“The digital future is going to be bigger than the digital past” says Jisc chief executive at future-gazing event
Speaking at the close of the two-day Jisc Digital Festival Jisc’s chief executive, Martyn Harrow highlighted the organisation’s continued support in enhancing digital capabilities within the education and research communities.
In its inaugural year, the Jisc Digital Festival drew together 132 speakers from the sector to share best practice on a number of topics focused on enriching student experience and boosting research excellence. In addition to speaker-led sessions and workshops, the event offered an exhibition showcasing the practical teaching and research applications of technologies including augmented reality, 3D printing and cloud computing.
The event which has already been confirmed for March 2015, gained huge participation with an online audience, attracting over 16,000 tweets and #digifest14 trending in the UK. Online participants who logged on to watch the live stream of the event represented countries including Japan, Canada and South Africa.
Supporting Martyn Harrow’s assertion that the best of digital is yet to come, keynote speaker Diana Oblinger, CEO of EDUCAUSE said: “My talk was designed to try and make people understand that although we have been using digital technology, we maybe haven’t designed our systems in a way that is truly digital, and that is the next frontier for us. Engagement is a fundamental value for learners, and there are many ways of using digital technology to enhance engagement; whether it is a simulation, games or visualisation. Digital technology promotes a deeper understanding.”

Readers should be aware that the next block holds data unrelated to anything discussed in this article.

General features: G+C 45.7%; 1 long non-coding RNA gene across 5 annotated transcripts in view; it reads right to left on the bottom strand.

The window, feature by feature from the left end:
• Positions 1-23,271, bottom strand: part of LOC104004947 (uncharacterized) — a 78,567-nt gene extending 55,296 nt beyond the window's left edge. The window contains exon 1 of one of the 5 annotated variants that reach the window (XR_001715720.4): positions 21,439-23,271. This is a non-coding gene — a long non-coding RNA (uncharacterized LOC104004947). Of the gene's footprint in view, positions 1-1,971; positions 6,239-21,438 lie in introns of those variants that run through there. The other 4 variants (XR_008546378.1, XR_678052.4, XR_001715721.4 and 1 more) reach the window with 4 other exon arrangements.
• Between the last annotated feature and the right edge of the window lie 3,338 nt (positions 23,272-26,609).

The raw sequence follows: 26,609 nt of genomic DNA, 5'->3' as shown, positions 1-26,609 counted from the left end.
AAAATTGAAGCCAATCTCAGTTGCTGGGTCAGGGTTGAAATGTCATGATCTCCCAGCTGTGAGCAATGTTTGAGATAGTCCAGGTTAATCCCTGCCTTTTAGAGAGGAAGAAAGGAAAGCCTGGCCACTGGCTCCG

In her address, Diana also addressed the pertinent issue of higher education using data activity to monitor ‘at risk’ students and intervening with personalised support to avoid them failing their degree programme.
Other keynote addresses were delivered by City University London’s vice chancellor, Paul Curran and educationalist Sugata Mitra, who shared the success of his Schools in the Cloud experiment. Also presenting at the Jisc Digital Festival was futurologist Ray Hammond, who spoke about need to create a language of the future and how educators and researchers were in the privileged position to drive innovation and shape the digital future.
Summing up Jisc’s commitment to enhancing digital technology use, Martyn Harrow said: “Digital technology is the core, and what you can do with it is the core subject matter of the Digital Festival. It is the fastest growing, most powerful tool to enhance human organisational performance and it can do that for individuals, for teams for groups, nationally and internationally.
“The role of Jisc is quite simply to help UK education and research across the nations and the sectors that we serve, really harness and exploit the potential of technology and the fast developing capabilities of that technology for the advantage of colleges and universities. We’re at the start of the digital age, the digital future is going to be bigger than the digital past and we have to go there if we’re to keep up with that game and turn it to our advantage.”
To view the live stream of the event for free visit the Jisc website.